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Galloping through Ulaanbaatar

Try changing gear before arriving in Ulaanbaatar, and adjusting your expectations. This is a country where anything can – and often does – change. Mongolia is as beautiful as it is remote and still largely untouched by tourism.

The few people who live outside Ulaanbaatar are welcoming and friendly. We came across a Nomadic ger and “dropped in” as is customary, to meet a very shy husband and wife, with daughters aged 10 and 5 years – and a baby son just one month old! Remarkably she still produced biscuits to welcome us. We were the first tourists they had met. Fortunately the tiny baby boy will be nearly three months old before they have to move (which they do at the beginning of spring, summer, autumn and winter) and so will be stronger. Infant mortality is still high amongst these Nomadic people as conditions for much of the year are incredibly harsh.

Although it was a short visit to Mongolia, much was packed into this trip: horse riding, camel riding, trekking, camping and sightseeing all along the way. Cocktails were also briefly enjoyed before being enveloped in a severe sand storm! It is one of a very few countries left in the world where you can look in all directions and still see no sign of habitation whatsoever. However, look carefully and you will begin to appreciate the wildlife: we saw rare Argali sheep, the endangered wild Przewalski horses, native to the Mongolian Steppe as well as herds of yaks (not to be approached!) and goats, Steppe eagles, golden eagles (which are still used for hunting in western Mongolia), vultures and many hawks and smaller creatures such as marmots. Wolves were about, but not within sight during the day. Also hiding were snow leopards, easier to track when snow is on the ground.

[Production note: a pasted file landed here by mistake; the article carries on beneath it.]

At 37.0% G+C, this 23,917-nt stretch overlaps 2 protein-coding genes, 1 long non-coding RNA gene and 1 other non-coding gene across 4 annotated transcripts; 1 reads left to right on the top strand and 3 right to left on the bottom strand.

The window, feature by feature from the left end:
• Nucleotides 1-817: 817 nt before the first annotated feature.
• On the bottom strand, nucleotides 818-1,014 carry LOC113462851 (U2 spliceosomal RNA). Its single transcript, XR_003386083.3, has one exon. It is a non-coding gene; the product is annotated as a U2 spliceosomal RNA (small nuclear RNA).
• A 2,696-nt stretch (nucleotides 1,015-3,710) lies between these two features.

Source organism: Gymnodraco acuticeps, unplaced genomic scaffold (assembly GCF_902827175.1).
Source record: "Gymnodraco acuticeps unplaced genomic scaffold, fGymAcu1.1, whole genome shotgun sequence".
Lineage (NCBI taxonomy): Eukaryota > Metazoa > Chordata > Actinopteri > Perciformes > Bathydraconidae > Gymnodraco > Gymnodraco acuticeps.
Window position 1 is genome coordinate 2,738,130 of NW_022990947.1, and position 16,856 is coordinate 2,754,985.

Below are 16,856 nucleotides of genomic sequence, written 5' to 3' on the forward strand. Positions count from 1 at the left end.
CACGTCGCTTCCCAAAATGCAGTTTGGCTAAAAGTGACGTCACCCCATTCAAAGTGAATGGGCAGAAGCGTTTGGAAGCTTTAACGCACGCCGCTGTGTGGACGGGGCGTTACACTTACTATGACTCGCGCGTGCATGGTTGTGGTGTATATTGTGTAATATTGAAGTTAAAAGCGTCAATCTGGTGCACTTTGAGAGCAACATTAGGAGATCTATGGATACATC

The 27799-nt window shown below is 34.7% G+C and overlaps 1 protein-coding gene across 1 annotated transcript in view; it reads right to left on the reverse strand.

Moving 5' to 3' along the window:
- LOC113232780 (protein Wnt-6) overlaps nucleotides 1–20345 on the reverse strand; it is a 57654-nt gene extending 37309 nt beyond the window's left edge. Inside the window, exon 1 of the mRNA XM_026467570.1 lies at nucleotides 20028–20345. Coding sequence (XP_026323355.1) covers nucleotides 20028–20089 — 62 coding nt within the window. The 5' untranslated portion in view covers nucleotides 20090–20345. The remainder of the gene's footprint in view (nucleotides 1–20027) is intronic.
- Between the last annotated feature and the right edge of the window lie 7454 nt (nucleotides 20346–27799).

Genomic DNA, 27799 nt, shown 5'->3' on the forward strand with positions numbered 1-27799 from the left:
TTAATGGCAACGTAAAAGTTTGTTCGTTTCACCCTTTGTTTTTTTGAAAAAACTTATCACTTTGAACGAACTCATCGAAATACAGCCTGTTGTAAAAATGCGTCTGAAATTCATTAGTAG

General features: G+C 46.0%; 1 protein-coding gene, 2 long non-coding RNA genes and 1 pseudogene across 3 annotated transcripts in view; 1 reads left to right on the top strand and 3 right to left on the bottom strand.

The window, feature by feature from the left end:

Riding in a remote area to the east of Ulaanbaatar was another treat. It is a fantastic way to see more animals and explore. We found ourselves wading through deep streams and boggy marshland, leaving herds we passed undisturbed. We saw a horse in the distance unusually on its own: unusual because they are very much herd animals. Our guide galloped over to investigate and returned with news that it had a broken leg – probably having put its foot into a marmot hole. This served as a very stark reminder that we are visitors to this amazing country. Horses are working animals, not pets, in Mongolia and we cannot change or influence the culture or way of life here. Nature takes its course in the wild, even if it does mean leaving with a heavy heart.

I felt privileged to have visited – and cannot wait to return.